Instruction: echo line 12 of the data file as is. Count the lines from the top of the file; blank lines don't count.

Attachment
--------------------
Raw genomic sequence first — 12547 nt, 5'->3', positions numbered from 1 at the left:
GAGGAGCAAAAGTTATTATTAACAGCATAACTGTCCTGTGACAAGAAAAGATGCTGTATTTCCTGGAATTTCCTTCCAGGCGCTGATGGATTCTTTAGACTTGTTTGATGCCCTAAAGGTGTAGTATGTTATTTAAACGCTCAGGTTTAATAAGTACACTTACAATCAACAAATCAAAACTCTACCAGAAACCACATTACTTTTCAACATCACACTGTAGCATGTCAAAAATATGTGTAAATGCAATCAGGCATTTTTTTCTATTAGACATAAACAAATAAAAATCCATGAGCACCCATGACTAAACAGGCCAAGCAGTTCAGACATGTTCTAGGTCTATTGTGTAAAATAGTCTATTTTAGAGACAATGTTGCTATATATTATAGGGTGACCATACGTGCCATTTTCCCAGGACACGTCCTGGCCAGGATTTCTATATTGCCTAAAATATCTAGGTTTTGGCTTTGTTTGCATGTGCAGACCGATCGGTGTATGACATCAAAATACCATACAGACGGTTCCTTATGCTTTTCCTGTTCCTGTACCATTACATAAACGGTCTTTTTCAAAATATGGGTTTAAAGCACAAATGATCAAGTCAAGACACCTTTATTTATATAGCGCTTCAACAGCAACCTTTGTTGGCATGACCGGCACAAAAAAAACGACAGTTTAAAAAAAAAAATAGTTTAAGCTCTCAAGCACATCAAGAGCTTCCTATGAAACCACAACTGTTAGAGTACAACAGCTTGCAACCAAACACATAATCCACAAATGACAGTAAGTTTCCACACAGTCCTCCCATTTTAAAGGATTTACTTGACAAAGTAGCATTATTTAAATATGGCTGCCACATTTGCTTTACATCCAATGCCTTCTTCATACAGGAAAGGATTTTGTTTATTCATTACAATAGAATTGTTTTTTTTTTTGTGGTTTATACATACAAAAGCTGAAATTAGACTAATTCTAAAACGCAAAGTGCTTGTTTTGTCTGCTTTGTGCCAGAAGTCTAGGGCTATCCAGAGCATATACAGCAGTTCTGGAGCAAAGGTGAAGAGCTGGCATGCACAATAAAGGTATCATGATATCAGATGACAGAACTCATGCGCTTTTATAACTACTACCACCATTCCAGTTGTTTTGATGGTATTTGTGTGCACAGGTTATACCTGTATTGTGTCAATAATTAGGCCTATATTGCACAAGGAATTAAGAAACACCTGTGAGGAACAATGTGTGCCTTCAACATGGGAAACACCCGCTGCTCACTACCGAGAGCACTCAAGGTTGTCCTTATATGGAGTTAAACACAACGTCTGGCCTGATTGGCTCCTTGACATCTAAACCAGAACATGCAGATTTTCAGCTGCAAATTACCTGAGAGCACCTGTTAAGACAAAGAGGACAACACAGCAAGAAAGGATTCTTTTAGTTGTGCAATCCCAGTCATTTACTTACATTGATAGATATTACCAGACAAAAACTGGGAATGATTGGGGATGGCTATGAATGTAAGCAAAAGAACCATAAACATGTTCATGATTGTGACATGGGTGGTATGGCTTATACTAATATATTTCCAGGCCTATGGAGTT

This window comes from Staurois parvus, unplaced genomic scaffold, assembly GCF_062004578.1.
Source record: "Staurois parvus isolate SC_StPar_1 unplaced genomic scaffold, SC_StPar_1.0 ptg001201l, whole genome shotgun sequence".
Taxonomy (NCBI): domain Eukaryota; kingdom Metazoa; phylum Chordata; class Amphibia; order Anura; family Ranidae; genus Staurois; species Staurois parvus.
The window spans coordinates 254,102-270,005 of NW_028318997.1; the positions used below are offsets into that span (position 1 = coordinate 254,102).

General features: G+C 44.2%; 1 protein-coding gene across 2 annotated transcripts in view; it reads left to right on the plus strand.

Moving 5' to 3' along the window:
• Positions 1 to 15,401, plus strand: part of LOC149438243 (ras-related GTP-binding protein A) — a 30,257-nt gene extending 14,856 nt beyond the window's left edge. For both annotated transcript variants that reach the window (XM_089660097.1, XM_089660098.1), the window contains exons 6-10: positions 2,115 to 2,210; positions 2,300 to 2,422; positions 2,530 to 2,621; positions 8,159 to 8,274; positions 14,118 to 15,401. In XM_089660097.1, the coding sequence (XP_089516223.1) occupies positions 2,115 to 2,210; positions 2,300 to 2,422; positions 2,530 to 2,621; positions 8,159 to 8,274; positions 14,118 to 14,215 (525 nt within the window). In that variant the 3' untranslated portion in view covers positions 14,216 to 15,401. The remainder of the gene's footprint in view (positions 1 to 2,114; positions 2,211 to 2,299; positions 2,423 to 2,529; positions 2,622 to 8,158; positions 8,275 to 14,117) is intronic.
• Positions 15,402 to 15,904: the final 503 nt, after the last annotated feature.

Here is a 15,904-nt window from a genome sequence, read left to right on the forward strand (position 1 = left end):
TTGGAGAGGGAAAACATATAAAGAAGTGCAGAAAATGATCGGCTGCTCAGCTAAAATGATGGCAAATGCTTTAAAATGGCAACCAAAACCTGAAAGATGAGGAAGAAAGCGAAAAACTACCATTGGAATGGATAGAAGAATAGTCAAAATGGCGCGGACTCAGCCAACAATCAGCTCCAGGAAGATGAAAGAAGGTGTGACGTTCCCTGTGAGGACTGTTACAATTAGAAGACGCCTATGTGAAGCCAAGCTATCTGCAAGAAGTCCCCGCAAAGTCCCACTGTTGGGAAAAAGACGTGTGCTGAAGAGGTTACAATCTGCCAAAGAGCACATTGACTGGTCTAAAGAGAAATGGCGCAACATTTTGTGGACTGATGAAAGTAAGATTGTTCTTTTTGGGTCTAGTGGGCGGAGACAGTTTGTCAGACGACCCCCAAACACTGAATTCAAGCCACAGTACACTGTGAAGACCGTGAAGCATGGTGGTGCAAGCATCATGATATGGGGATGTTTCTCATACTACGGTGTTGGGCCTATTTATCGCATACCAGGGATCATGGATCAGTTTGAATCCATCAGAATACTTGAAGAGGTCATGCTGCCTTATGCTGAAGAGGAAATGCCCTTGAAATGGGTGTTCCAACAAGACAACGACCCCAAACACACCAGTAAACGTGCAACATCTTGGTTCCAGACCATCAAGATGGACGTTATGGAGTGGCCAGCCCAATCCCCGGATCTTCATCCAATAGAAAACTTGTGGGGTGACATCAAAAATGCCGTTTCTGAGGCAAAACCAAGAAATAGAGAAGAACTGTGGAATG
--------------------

TTGGAGAGGGAAAACATATAAAGAAGTGCAGAAAATGATCGGCTGCTCAGCTAAAATGATGGCAAATGCTTTAAAATGGCAACCAAAACCTGAAAGATGAGGAAGAAAGCGAAAAACTACCATTGGAATGGATAGAAGAATAGTCAAAATGGCGCGGACTCAGCCAACAATCAGCTCCAGGAAGATGAAAGAAGGTGTGACGTTCCCTGTGAGGACTGTTACAATTAGAAGACGCCTATGTGAAGCCAAGCTATCTGCAAGAAGTCCCCGCAAAGTCCCACTGTTGGGAAAAAGACGTGTGCTGAAGAGGTTACAATCTGCCAAAGAGCACATTGACTGGTCTAAAGAGAAATGGCGCAACATTTTGTGGACTGATGAAAGTAAGATTGTTCTTTTTGGGTCTAGTGGGCGGAGACAGTTTGTCAGACGACCCCCAAACACTGAATTCAAGCCACAGTACACTGTGAAGACCGTGAAGCATGGTGGTGCAAGCATCATGATATGGGGATGTTTCTCATACTACGGTGTTGGGCCTATTTATCGCATACCAGGGATCATGGATCAGTTTGAATCCATCAGAATACTTGAAGAGGTCATGCTGCCTTATGCTGAAGAGGAAATGCCCTTGAAATGGGTGTTCCAACAAGACAACGACCCCAAACACACCAGTAAACGTGCAACATCTTGGTTCCAGACCATCAAGATGGACGTTATGGAGTGGCCAGCCCAATCCCCGGATCTTCATCCAATAGAAAACTTGTGGGGTGACATCAAAAATGCCGTTTCTGAGGCAAAACCAAGAAATAGAGAAGAACTGTGGAATG